Repurposing type III polyketide synthase as a malonyl-CoA biosensor for metabolic engineering in bacteria

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Repurposing type III polyketide synthase as a malonyl-CoA biosensor for metabolic engineering in bacteria
D Yang; W J Kim; S M Yoo; Jong Hyun Choi; S H Ha; M H Lee; S Y Lee
Bibliographic Citation
Proceedings of National Academy of Sciences of United States of America, vol. 115, no. 40, pp. 9835-9844
Publication Year
Malonyl-CoA is an important central metabolite for the production of diverse valuable chemicals including natural products, but its intracellular availability is often limited due to the competition with essential cellular metabolism. Several malonyl-CoA biosensors have been developed for high-throughput screening of targets increasing the malonyl-CoA pool. However, they are limited for use only in Escherichia coli and Saccharomyces cerevisiae and require multiple signal transduction steps. Here we report development of a colorimetric malonyl-CoA biosensor applicable in three industrially important bacteria: E. coli, Pseudomonas putida, and Corynebacterium glutamicum RppA, a type III polyketide synthase producing red-colored flaviolin, was repurposed as a malonyl-CoA biosensor in E. coli Strains with enhanced malonyl-CoA accumulation were identifiable by the colorimetric screening of cells showing increased red color. Other type III polyketide synthases could also be repurposed as malonyl-CoA biosensors. For target screening, a 1,858 synthetic small regulatory RNA library was constructed and applied to find 14 knockdown gene targets that generally enhanced malonyl-CoA level in E. coli These knockdown targets were applied to produce two polyketide (6-methylsalicylic acid and aloesone) and two phenylpropanoid (resveratrol and naringenin) compounds. Knocking down these genes alone or in combination, and also in multiple different E. coli strains for two polyketide cases, allowed rapid development of engineered strains capable of enhanced production of 6-methylsalicylic acid, aloesone, resveratrol, and naringenin to 440.3, 30.9, 51.8, and 103.8 mg/L, respectively. The malonyl-CoA biosensor developed here is a simple tool generally applicable to metabolic engineering of microorganisms to achieve enhanced production of malonyl-CoA-derived chemicals.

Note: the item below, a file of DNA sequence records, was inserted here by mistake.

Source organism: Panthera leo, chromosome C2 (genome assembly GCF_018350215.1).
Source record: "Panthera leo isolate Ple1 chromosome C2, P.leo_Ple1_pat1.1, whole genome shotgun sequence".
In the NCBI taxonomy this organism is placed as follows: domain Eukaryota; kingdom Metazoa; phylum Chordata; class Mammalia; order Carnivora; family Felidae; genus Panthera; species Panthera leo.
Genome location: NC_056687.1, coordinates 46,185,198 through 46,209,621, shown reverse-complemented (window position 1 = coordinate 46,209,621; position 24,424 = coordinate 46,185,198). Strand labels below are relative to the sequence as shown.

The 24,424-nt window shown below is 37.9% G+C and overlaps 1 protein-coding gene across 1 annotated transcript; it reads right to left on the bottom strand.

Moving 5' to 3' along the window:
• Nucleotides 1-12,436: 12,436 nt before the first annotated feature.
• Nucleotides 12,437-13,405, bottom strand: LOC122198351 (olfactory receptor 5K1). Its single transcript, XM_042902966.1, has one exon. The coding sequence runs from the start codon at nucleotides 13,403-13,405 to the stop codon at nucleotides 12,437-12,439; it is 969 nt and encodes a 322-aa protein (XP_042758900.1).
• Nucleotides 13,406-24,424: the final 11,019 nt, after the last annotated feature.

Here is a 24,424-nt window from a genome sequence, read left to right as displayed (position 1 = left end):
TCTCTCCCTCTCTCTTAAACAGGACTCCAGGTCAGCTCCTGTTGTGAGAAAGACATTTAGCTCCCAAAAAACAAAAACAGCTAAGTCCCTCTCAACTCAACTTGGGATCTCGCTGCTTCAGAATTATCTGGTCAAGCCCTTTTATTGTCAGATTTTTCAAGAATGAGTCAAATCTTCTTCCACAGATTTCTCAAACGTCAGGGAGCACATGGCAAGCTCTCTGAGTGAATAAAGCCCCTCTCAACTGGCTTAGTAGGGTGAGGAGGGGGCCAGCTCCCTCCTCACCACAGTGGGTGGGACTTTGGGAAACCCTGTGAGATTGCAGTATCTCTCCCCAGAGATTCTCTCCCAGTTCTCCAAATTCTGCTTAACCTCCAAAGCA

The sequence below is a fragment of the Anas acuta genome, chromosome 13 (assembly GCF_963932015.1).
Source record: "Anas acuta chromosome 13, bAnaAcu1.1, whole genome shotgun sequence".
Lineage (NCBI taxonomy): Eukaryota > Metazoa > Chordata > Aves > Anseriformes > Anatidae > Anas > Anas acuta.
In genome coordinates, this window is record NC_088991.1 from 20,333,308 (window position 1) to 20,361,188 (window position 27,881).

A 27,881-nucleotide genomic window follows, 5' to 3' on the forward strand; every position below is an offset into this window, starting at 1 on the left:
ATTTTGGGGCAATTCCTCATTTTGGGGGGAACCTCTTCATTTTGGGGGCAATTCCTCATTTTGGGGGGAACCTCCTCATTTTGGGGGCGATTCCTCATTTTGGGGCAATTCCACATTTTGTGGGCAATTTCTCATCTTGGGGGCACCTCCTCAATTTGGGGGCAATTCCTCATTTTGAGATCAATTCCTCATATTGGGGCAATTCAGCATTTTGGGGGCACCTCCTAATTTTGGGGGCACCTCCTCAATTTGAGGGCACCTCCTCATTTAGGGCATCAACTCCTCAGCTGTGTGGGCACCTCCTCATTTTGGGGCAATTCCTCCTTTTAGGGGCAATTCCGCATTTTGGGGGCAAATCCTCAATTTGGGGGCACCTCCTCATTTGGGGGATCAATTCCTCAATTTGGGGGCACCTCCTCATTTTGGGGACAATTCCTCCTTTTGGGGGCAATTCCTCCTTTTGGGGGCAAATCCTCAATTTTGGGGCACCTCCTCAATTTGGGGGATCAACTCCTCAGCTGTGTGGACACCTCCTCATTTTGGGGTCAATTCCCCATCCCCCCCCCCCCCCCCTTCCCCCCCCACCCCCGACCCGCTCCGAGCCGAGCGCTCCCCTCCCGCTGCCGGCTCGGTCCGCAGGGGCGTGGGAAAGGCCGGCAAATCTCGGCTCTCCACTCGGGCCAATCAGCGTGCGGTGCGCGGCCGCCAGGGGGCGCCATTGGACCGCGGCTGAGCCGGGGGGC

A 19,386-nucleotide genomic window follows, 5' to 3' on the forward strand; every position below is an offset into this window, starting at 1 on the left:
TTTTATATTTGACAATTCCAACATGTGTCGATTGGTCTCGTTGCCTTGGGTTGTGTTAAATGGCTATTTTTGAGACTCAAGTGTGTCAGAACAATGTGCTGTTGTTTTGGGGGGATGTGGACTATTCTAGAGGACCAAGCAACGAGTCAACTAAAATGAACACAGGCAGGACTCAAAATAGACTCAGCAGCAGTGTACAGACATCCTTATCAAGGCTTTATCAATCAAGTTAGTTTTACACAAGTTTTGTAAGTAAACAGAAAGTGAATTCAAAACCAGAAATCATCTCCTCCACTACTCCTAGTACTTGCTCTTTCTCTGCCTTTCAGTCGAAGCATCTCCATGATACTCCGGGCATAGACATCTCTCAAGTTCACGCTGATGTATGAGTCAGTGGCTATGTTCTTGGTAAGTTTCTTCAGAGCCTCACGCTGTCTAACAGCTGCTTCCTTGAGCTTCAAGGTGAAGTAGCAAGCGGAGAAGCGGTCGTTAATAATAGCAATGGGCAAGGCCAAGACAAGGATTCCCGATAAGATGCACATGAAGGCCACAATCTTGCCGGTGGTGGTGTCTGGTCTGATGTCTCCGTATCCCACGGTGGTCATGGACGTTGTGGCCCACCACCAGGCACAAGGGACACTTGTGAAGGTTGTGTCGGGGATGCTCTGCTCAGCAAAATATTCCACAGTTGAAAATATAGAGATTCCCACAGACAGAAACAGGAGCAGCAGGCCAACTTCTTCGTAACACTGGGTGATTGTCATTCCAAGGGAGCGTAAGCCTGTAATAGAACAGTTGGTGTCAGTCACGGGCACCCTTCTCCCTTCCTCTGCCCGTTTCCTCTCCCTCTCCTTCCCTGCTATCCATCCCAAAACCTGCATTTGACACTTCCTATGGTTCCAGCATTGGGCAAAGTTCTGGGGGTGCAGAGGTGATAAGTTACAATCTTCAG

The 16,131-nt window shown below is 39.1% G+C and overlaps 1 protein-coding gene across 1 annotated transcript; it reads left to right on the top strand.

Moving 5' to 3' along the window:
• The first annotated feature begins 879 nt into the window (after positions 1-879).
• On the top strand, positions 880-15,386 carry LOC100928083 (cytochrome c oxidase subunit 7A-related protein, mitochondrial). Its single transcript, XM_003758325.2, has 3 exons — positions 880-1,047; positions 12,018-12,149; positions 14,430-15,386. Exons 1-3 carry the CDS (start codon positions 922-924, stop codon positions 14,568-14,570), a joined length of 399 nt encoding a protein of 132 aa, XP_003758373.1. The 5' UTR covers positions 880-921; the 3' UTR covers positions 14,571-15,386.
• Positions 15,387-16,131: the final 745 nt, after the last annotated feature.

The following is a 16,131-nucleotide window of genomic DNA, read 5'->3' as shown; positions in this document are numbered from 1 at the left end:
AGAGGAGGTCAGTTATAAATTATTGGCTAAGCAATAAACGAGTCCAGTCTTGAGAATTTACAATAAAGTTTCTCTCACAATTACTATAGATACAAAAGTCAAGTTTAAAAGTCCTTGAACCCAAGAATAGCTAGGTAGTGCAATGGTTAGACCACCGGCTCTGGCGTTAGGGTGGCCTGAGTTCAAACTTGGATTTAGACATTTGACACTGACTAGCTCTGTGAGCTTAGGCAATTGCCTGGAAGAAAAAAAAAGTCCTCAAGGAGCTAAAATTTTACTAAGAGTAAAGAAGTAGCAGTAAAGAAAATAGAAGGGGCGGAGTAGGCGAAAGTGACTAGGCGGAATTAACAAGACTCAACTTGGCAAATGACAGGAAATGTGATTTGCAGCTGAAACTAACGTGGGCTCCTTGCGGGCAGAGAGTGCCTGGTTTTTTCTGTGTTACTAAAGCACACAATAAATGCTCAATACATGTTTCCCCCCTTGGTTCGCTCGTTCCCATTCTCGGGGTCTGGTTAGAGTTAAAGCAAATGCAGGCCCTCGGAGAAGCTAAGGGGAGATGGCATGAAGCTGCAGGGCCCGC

biosensormalonyl-CoAmetabolic engineeringnatural productspolyketide synthase
Natl Acad Sciences
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Jeonbuk Branch Institute > Microbial Biotechnology Research Center > 1. Journal Articles
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